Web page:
Douglas County’s new crisis center is licensed, but officials still ‘ask for the community’s patience’ on opening date

photo by: Austin Hornbostel/Journal-World

Staff with the Douglas County Sustainability Office gave the Douglas County Commission an update on the work they've been up to during a work session Wednesday, Oct. 12, 2022.

Douglas County’s new behavioral health crisis center has been granted a provisional license, but there’s still no indication of when it will open, officials told the Douglas County Commission on Wednesday.

Dr. George Thompson, the Treatment and Recovery Center of Douglas County’s executive director and medical director, told commissioners that on Tuesday, the center was granted a provisional license through June 30, 2023. Thompson told the Journal-World last week that, at the latest, the center was set to be licensed by Nov. 1.

It’s licensed as a “private psychiatric hospital,” a designation Thompson explained to the Journal-World last week. That will function as a stopgap, as the center will be aiming to get licensed as a “crisis intervention center” as soon as it’s able. But for the time being, that isn’t an option anywhere in Kansas. That’s because the state hasn’t publicly announced the regulations for that type of licensing, Thompson said.

County Administrator Sarah Plinsky said Wednesday evening that there still isn’t a concrete opening date to share, but she didn’t provide a detailed explanation as to why. She said leaders with county staff are “resolved” to make more frequent updates to commissioners and the public about progress at the center following a relatively quiet summer.

“I know there’s a lot of excitement and desire to say ‘Today’s the day of the first patient,'” Plinsky said. “I continue to ask for the community’s patience and our partners’, who really are so eager to have this vital piece of our crisis system together, as we really make sure that we are doing our due diligence and we are putting all those pieces together so that we have an operational, successful crisis center on day one.”

In other business, the commission:

• During a work session, heard an update from the Douglas County Sustainability Office team about how projects related to sustainability are progressing.

One highlight of that presentation was an update on the county’s Open Space Plan, which the county first began crafting in March. Kim Criner Ritchie, the county’s sustainability manager, said she’s anticipating that project will be complete by April of 2024, and the office is currently in communication with two possible consulting firms to help guide the work to put together the plan between now and then.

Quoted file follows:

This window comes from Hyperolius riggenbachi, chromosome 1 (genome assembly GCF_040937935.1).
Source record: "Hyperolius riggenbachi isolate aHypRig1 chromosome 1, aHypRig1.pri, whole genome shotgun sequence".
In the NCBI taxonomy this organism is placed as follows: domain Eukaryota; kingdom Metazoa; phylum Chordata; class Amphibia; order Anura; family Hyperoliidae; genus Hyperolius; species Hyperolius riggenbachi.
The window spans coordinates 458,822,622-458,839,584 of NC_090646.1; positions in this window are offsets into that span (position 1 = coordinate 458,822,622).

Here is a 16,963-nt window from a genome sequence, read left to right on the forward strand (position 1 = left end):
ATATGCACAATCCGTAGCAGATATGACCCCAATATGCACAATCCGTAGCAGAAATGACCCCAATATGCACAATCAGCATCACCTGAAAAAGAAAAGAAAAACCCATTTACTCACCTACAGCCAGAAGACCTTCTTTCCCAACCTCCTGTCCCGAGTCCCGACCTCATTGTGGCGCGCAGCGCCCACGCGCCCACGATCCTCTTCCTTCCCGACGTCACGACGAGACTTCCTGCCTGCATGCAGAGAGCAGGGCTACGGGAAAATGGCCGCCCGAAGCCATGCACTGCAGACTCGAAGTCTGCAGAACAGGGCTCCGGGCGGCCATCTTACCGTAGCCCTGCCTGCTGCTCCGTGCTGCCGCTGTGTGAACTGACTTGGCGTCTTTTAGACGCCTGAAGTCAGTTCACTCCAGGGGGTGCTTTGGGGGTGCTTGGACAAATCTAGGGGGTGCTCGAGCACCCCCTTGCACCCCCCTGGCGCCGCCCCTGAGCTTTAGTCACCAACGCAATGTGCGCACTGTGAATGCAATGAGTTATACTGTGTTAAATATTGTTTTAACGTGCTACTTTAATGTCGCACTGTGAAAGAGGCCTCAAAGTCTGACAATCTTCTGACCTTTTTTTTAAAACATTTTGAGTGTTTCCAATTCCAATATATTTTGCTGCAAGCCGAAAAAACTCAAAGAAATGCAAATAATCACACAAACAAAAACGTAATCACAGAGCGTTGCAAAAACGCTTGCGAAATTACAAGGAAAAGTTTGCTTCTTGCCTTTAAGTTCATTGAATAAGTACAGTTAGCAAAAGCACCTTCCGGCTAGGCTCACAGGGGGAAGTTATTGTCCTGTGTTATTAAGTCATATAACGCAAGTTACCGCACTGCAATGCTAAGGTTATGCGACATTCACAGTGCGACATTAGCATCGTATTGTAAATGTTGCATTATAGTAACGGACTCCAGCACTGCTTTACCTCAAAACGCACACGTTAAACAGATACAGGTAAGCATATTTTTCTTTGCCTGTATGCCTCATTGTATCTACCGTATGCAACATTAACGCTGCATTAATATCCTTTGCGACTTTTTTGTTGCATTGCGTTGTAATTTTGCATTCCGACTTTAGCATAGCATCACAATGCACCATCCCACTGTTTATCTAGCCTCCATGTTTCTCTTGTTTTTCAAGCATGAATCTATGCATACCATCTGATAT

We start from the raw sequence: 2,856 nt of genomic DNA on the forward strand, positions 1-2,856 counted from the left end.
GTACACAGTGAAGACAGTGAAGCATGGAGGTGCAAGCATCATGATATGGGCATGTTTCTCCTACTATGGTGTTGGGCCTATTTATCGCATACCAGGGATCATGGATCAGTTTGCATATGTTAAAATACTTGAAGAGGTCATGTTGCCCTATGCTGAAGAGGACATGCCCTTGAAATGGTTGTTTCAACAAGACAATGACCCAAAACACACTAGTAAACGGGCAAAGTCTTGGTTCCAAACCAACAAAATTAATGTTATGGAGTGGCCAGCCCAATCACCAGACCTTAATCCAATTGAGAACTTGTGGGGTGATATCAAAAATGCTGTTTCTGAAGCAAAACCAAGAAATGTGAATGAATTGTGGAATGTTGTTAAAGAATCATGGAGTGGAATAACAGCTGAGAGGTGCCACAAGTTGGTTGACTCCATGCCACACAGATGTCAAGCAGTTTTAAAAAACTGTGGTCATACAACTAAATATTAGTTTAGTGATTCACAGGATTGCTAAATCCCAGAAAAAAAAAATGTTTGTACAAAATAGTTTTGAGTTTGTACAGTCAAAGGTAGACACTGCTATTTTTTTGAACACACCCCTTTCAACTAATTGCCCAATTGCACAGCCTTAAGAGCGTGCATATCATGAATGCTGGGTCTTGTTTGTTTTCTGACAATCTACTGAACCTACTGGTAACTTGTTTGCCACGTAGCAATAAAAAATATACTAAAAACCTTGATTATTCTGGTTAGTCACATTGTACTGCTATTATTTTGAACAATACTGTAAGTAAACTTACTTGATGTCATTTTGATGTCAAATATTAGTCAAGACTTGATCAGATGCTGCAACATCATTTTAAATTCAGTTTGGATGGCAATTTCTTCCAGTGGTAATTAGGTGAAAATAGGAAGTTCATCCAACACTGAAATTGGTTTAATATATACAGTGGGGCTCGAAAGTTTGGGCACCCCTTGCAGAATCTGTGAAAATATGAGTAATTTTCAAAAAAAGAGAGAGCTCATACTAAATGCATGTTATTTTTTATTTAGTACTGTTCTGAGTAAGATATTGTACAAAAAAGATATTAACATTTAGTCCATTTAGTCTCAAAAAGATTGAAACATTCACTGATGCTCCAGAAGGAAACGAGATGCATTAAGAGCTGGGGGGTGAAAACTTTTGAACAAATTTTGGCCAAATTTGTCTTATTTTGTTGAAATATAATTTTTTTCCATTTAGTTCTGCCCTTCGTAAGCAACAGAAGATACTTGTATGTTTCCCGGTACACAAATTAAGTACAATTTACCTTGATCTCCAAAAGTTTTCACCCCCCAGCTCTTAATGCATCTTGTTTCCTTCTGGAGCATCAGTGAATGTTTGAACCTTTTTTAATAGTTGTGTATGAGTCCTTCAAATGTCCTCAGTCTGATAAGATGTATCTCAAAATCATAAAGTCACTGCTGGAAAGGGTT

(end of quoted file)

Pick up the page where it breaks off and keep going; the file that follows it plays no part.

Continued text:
Commissioners also learned that the office broke ground on a 12th community garden for the Common Ground urban garden program Tuesday, this one located at Broken Arrow Park.

• Approved an amendment to Plan 2040, the long-term plan of the county and City of Lawrence that guides growth and land use, to revise the land use map for the property generally located at 1715 East 902 Road from “residential/office” to “medium-density residential.”

According to the city’s zoning regulations, that specific zoning would allow for a density of seven to 15 dwelling units per acre. The area in question is just west of Lawrence, right off Kansas Highway 10 west of Rock Chalk Park.

The Lawrence-Douglas County Metropolitan Planning Commission proposed the amendment because the City of Lawrence has identified a single-family residential lot shortage, represented in the city’s 2021 residential lot inventory report by an overall 32.1% reduction in available lot supply for residential uses.

• Approved a conditional use permit for an indoor sports or recreation facility at 960 East 1296 Road.

The property is owned by Veritas Christian School, and the permit allows the space to be rented for club volleyball and basketball practices at an existing school gymnasium on the property. That permit was approved with conditions, including that the building can’t be used to host club games and tournaments. Another condition limits the number of club team practices that can take place there in one week to six, with no more than 30 players or coaches present.


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